Correct Wrong Credit Card Statements
Consumers often complain about errors in credit card statements, including unauthorized charges, failing to credit payments, or posting inaccurate charges. Fortunately, the Fair Credit Billing Act (FCBA) allows you to dispute credit card errors. You can use your dispute rights if you think your credit card statement is wrong.
To learn how to fix credit card billing errors, continue reading this page. If you need help, or if you believe your rights were violated, contact BCJ Law for help. To speak with our credit report attorney, call 1-800-997-5561 or complete our contact form.
What rights do I have under the Fair Credit Billing Act?
The FCBA requires credit card companies to investigate credit card billing errors. That said, the FCBA does not give you the right to dispute each piece of inaccurate information on a credit card statement. Instead, your dispute rights apply only to “billing errors,” which include, but are not limited to:
How do I dispute errors on my credit card statement?
To dispute a credit card billing error under the FCBA, you should follow the following procedures:
If don’t follow the proper procedures (your dispute is not in writing, not sent within 60 days, and not sent to the proper address) your credit card company may not have any obligation to investigate or fix the problem.
How do I write a dispute letter to a credit card company?
Generally, writing a dispute is straightforward. First, include your name and account number so the credit card company can identify you. Second, include the date and amount of the disputed charge, payment, credit, or calculation. Third, explain why the disputed charge, payment, credit or calculation is wrong. Provide as much evidence as necessary. If you need help, the Federal Trade Commission has a sample dispute letter you can use.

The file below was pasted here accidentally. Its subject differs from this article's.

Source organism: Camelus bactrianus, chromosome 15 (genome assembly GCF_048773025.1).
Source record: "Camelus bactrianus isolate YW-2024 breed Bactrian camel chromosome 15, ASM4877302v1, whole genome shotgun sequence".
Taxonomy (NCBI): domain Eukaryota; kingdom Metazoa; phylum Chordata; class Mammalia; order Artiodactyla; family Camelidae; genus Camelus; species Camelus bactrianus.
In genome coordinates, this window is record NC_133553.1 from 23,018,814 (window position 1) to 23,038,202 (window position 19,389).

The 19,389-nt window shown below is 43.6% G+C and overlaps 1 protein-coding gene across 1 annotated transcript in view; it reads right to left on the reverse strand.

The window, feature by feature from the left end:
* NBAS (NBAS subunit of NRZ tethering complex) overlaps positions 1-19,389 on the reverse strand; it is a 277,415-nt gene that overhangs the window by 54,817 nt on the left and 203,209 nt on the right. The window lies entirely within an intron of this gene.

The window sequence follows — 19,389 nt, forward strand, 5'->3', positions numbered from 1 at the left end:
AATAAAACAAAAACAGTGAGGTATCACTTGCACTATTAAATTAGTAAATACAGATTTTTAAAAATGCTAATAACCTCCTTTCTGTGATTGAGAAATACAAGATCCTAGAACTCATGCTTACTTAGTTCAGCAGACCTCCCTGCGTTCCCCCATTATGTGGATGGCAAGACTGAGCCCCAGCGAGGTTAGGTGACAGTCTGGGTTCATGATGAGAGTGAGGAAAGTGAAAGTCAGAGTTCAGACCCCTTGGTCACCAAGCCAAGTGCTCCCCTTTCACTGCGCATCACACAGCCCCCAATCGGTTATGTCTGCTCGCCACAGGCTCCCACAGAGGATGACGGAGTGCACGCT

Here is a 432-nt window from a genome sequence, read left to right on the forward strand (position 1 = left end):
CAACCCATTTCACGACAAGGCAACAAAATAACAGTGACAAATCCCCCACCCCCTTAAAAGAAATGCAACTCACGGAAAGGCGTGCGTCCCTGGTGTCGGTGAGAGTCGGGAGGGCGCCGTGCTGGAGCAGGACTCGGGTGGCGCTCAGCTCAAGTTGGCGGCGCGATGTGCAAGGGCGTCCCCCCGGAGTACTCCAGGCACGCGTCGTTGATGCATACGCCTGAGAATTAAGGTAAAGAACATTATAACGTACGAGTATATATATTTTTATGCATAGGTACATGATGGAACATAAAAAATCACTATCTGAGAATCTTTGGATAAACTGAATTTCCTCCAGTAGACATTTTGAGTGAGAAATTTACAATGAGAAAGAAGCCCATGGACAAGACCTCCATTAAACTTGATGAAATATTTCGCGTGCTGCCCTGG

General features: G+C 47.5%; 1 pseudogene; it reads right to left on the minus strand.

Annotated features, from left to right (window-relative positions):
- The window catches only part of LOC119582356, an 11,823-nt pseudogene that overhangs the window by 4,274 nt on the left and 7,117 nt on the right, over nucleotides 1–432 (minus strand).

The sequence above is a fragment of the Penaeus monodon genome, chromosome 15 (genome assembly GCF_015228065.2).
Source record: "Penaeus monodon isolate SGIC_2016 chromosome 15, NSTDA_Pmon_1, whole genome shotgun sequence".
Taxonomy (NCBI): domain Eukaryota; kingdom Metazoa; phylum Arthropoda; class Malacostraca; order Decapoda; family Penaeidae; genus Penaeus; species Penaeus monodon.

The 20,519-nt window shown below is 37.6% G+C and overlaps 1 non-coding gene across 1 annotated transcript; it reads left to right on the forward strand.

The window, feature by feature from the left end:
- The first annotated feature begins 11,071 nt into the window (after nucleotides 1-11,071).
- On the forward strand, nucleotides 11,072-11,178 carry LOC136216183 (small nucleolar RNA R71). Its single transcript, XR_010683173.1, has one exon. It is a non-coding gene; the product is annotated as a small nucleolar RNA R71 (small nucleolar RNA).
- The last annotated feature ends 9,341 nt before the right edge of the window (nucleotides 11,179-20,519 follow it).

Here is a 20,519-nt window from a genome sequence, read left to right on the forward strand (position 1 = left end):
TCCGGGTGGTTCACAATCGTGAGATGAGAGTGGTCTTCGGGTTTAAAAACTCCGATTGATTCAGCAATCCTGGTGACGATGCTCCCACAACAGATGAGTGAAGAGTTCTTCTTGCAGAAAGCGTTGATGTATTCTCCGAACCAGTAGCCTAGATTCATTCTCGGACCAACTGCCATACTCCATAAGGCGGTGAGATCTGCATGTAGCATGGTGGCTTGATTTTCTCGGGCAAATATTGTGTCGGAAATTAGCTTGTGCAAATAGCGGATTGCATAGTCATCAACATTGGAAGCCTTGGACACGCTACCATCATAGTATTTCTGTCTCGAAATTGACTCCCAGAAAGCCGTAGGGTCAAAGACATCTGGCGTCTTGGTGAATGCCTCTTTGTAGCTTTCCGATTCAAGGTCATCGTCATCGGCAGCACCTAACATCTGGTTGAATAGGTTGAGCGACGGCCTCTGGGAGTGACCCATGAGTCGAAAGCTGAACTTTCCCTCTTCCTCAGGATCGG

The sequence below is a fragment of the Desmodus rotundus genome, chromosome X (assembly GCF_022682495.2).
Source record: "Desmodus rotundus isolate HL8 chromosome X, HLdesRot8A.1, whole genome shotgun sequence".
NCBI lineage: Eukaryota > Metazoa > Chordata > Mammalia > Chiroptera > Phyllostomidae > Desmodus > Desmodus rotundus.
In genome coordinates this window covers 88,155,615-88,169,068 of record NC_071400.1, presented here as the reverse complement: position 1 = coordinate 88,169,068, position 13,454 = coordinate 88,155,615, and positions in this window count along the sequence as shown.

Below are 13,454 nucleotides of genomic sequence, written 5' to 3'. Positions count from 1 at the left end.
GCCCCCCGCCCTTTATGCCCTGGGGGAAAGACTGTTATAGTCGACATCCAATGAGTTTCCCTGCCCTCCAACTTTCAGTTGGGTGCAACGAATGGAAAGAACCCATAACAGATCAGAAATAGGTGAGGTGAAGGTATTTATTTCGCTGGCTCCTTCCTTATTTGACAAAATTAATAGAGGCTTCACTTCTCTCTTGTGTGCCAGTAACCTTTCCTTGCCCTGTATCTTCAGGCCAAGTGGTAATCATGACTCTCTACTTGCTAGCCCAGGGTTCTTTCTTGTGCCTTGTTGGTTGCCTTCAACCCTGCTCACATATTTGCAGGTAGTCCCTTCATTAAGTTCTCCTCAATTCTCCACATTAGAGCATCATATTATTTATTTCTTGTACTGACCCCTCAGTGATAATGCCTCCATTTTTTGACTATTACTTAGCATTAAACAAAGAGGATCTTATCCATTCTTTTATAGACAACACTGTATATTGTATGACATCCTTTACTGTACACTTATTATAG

What are my rights after I send a credit card dispute letter?
Acknowledgement and Investigation:
Once your dispute letter is received, your credit card company must acknowledge the dispute in writing within 30 days. After that, the credit card company must investigate the matter. It has two billing cycles, or up to 90 days, to complete the investigation.
While Investigation is Pending:
While an investigation is pending, you don’t have to pay the disputed amount or any related charges or interest. Not only that, the credit card company can’t sue you, put your account into collections, threaten your credit score, threaten to report you as late, accelerate your debt, restrict use of your account, or close your account.
Completion of the Investigation:
If your credit card company denies your dispute, in whole or in part, it must send a written letter explaining how much you owe and why. If your dispute is denied, the disputed information is treated as accurate. That means you’ll owe any charges you believe aren’t authorized and you won’t be credited with payments you think you made.
Appeals and Actions After Investigations:
You have 10 days after a dispute is denied to send a letter to your credit card company if you believe the investigation was flawed. If you produce additional evidence in a follow-up letter, your credit card company may be obligated to further investigate the matter. You also can request documents and evidence the credit card company relied on during its investigation.
What are my rights if my credit card company fails to comply with the FCBA?
Credit card companies that violate the Fair Credit Billing Act’s billing error resolution procedures may not be able to collect disputed amounts. They also may be liable for statutory damages, attorneys’ fees and costs.
Does the FCBA give me any other rights?
In addition to disputing credit card billing errors, the FCBA provides these additional rights: